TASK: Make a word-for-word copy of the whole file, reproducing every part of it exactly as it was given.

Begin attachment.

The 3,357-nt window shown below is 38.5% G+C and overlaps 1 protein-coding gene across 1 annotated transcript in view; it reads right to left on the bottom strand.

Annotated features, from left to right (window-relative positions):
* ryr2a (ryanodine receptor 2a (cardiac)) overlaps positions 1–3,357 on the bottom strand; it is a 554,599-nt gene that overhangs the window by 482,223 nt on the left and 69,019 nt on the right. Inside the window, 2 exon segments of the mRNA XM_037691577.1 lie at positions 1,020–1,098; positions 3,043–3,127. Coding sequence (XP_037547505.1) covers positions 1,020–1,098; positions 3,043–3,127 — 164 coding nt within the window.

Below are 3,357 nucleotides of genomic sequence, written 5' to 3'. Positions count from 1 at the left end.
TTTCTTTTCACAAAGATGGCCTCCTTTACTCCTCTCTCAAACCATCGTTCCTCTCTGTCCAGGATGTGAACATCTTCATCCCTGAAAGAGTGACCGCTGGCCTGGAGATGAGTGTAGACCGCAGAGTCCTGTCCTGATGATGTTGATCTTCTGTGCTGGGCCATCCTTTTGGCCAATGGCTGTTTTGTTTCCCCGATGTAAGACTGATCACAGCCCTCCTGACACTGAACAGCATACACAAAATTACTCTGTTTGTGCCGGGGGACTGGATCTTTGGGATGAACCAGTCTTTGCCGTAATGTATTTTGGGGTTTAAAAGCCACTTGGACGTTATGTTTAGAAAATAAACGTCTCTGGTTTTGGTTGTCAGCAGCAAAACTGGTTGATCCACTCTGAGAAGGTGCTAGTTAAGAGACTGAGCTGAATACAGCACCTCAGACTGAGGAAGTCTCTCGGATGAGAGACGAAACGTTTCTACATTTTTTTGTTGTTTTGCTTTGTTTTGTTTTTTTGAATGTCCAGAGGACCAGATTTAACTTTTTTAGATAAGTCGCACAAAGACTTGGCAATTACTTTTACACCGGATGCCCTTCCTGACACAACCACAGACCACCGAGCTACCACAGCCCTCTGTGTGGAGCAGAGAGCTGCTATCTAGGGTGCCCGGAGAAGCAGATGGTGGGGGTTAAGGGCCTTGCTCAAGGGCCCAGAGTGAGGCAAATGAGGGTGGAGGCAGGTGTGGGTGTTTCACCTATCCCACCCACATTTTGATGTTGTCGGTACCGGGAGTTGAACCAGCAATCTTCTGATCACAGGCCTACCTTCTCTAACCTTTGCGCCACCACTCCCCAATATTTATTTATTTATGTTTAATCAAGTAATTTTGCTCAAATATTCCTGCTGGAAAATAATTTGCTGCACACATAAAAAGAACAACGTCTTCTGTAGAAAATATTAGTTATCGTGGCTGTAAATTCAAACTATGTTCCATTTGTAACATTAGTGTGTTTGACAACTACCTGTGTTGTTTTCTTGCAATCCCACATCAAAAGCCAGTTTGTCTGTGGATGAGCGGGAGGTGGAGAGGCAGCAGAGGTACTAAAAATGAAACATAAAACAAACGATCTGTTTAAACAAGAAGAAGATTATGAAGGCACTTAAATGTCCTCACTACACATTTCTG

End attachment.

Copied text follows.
The 3,357-nt window shown below is 38.5% G+C and overlaps 1 protein-coding gene across 1 annotated transcript in view; it reads right to left on the bottom strand.

Annotated features, from left to right (window-relative positions):
* ryr2a (ryanodine receptor 2a (cardiac)) overlaps positions 1–3,357 on the bottom strand; it is a 554,599-nt gene that overhangs the window by 482,223 nt on the left and 69,019 nt on the right. Inside the window, 2 exon segments of the mRNA XM_037691577.1 lie at positions 1,020–1,098; positions 3,043–3,127. Coding sequence (XP_037547505.1) covers positions 1,020–1,098; positions 3,043–3,127 — 164 coding nt within the window.

Below are 3,357 nucleotides of genomic sequence, written 5' to 3'. Positions count from 1 at the left end.
TTTCTTTTCACAAAGATGGCCTCCTTTACTCCTCTCTCAAACCATCGTTCCTCTCTGTCCAGGATGTGAACATCTTCATCCCTGAAAGAGTGACCGCTGGCCTGGAGATGAGTGTAGACCGCAGAGTCCTGTCCTGATGATGTTGATCTTCTGTGCTGGGCCATCCTTTTGGCCAATGGCTGTTTTGTTTCCCCGATGTAAGACTGATCACAGCCCTCCTGACACTGAACAGCATACACAAAATTACTCTGTTTGTGCCGGGGGACTGGATCTTTGGGATGAACCAGTCTTTGCCGTAATGTATTTTGGGGTTTAAAAGCCACTTGGACGTTATGTTTAGAAAATAAACGTCTCTGGTTTTGGTTGTCAGCAGCAAAACTGGTTGATCCACTCTGAGAAGGTGCTAGTTAAGAGACTGAGCTGAATACAGCACCTCAGACTGAGGAAGTCTCTCGGATGAGAGACGAAACGTTTCTACATTTTTTTGTTGTTTTGCTTTGTTTTGTTTTTTTGAATGTCCAGAGGACCAGATTTAACTTTTTTAGATAAGTCGCACAAAGACTTGGCAATTACTTTTACACCGGATGCCCTTCCTGACACAACCACAGACCACCGAGCTACCACAGCCCTCTGTGTGGAGCAGAGAGCTGCTATCTAGGGTGCCCGGAGAAGCAGATGGTGGGGGTTAAGGGCCTTGCTCAAGGGCCCAGAGTGAGGCAAATGAGGGTGGAGGCAGGTGTGGGTGTTTCACCTATCCCACCCACATTTTGATGTTGTCGGTACCGGGAGTTGAACCAGCAATCTTCTGATCACAGGCCTACCTTCTCTAACCTTTGCGCCACCACTCCCCAATATTTATTTATTTATGTTTAATCAAGTAATTTTGCTCAAATATTCCTGCTGGAAAATAATTTGCTGCACACATAAAAAGAACAACGTCTTCTGTAGAAAATATTAGTTATCGTGGCTGTAAATTCAAACTATGTTCCATTTGTAACATTAGTGTGTTTGACAACTACCTGTGTTGTTTTCTTGCAATCCCACATCAAAAGCCAGTTTGTCTGTGGATGAGCGGGAGGTGGAGAGGCAGCAGAGGTACTAAAAATGAAACATAAAACAAACGATCTGTTTAAACAAGAAGAAGATTATGAAGGCACTTAAATGTCCTCACTACACATTTCTG